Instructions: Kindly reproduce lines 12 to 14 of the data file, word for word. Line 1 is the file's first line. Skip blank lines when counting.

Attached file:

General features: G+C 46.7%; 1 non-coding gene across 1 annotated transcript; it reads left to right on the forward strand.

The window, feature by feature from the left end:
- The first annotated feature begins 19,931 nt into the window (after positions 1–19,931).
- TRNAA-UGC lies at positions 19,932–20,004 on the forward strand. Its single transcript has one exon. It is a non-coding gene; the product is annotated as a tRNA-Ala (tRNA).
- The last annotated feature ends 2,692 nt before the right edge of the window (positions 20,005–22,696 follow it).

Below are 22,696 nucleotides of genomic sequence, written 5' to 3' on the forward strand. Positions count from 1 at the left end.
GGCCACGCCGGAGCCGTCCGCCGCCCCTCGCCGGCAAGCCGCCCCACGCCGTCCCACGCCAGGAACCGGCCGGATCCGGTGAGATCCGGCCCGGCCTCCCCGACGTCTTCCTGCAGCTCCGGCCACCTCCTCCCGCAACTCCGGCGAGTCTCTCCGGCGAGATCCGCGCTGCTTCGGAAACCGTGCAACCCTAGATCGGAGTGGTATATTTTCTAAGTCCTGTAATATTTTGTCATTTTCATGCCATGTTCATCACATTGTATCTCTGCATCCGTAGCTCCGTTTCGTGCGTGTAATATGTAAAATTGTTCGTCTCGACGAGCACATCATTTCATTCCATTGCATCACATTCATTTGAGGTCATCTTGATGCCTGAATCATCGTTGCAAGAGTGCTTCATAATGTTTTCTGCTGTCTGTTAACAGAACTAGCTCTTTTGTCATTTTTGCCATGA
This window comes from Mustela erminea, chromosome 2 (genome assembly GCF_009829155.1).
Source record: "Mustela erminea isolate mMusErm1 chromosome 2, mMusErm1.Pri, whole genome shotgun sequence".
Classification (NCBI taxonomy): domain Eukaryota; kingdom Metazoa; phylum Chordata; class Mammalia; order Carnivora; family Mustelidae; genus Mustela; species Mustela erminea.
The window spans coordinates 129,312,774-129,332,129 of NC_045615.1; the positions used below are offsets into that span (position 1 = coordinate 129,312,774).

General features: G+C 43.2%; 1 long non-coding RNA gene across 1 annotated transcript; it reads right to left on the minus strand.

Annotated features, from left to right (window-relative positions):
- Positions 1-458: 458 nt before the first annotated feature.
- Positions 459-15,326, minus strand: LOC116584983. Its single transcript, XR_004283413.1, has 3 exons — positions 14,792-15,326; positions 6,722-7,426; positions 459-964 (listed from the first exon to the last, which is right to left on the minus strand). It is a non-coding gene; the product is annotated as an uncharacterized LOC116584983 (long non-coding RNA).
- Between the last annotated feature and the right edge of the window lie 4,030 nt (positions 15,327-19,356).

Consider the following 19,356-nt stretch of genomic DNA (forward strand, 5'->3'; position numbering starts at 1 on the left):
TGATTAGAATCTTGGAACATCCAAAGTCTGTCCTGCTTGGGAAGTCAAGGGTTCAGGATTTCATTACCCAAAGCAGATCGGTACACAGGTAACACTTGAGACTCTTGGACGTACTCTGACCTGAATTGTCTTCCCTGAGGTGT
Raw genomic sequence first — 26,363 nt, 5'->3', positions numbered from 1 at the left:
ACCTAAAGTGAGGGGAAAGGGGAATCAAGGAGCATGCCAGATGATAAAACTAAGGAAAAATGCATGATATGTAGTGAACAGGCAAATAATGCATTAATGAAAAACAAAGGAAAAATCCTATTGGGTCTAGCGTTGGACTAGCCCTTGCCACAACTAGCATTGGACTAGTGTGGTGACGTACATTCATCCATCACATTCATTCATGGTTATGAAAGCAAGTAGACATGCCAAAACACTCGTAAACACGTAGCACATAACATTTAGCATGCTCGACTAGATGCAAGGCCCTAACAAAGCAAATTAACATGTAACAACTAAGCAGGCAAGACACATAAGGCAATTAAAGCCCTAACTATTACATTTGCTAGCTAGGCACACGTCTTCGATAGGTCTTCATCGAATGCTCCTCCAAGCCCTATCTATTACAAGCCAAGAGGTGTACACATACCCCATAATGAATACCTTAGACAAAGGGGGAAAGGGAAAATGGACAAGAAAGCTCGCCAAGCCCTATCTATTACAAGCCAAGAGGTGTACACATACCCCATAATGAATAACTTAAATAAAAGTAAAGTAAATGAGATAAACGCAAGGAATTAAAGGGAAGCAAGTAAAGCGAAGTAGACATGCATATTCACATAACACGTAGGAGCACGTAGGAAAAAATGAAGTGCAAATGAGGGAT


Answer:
General features: G+C 43.2%; 1 long non-coding RNA gene across 1 annotated transcript; it reads right to left on the minus strand.

Annotated features, from left to right (window-relative positions):
- Positions 1-458: 458 nt before the first annotated feature.